Is All Debt Bad Debt?
If you’re an American adult, chances are you have some sort of debt. As a nation, we had $2.46 trillion of debt as of June 2007. And that doesn’t include mortgages.
That’s an average of $8,200 of car loans, student loans, credit cards, and other personal loans for each and every one of us (including newborn babies).
Looking at those statistics, you might assume that debt is either very good (since we have so much of it), or very bad (for the same reason). The truth is, its neither.
Debt is a tool
It’s unavoidable for most people especially homeowners, college students, and entrepreneurs. Depending on how its used, debt can be an investment.
For example, the average college student graduates with about $20,000 in loans, but will make about $900,000 more than the average high-school graduate over the course of her career.
The biggest questions are, if you know the debt you hold is good debt or bad debt? What opportunities does this debt offer me, and what are the risks?”
Let’s look at a few common situations:
A New Kitchen?
Adam and Leon are dying to renovate their kitchen, and it will cost about $20,000. They’re thinking of using their home equity line of credit (HELOC) to fund the project.
As long as they can afford the loan payments, Ada and Leon are making a really smart choice. The interest on their HELOC is probably lower than their credit cards or a personal loan, and its tax-deductible.
The kitchen updates will raise the value of their home and make life more comfortable. Plus, this is exactly what a HELOC is meant for.
The Emergency Credit Card
Lara had planned to stick to her shopping list … until she came across the clearance sale at her favorite boutique. She splurges on a few outfits, but knows her checking account balance wont cover the total. Instead, she pulls out her emergency credit card.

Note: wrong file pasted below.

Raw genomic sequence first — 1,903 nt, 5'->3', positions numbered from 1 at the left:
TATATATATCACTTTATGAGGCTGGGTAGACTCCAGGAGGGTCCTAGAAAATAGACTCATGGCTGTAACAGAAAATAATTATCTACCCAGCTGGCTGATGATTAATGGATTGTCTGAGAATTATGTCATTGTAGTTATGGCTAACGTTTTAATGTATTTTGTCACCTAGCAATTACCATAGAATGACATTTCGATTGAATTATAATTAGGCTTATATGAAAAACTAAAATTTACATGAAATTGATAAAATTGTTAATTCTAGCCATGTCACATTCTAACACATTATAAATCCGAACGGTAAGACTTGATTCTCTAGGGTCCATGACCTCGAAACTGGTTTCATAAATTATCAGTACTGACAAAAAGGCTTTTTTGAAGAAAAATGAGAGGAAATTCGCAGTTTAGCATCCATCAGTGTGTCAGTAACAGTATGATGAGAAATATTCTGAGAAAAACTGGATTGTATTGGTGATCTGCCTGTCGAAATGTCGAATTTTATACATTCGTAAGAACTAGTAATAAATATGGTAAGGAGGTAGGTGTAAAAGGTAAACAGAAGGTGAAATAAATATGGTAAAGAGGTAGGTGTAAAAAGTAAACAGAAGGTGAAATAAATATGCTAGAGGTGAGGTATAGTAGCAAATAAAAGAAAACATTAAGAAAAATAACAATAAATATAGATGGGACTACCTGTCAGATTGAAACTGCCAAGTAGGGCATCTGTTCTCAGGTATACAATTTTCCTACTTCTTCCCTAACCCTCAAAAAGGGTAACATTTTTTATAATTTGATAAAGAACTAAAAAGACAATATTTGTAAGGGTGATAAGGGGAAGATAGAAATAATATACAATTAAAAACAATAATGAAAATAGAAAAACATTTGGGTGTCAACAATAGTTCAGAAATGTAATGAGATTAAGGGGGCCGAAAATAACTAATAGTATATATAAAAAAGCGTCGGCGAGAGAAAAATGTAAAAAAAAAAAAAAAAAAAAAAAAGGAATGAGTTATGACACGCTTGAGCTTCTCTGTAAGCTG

Lara might have gotten a great deal on her new clothes, but we all know a sale doesn’t count as an emergency. If she doesn’t have the extra cash to cover her purchase now, there’s a good chance she wont have it next month either.
This one time probably wont do too much harm, but hopefully Lara isn’t in the habit of spending money she doesn’t have.
Getting Out of Debt
Gordon’s been in debt for most of his adult life. He’s cleaning up his finances now, and wants to pay as little interest as possible until he gets his final debts paid off. He’s thinking of using his HELOC to pay off three credit cards and his high-interest car loan.
By the numbers, Gordon’s making a smart choice especially if consolidating helps him to pay off his debt faster. He needs to remember that his house is the collateral for his HELOC. So if he cant make the loan payments, he could lose his home in foreclosure.
He’s used to those debt payments coming out of his monthly budget, so as long as he doesn’t run up new charges on his credit cards, he should be just fine and soon debt-free.
Making this Work for You
The next time you’re thinking about taking on new debt, answer these questions first:
- How much interest will you pay overall? (See our calculator for help with this.)
- Will taking on this debt help you earn extra money?
- Have you found the best deal possible on the loan, credit card, or line of credit?
- How would you accomplish this goal if this credit wasn’t available to you?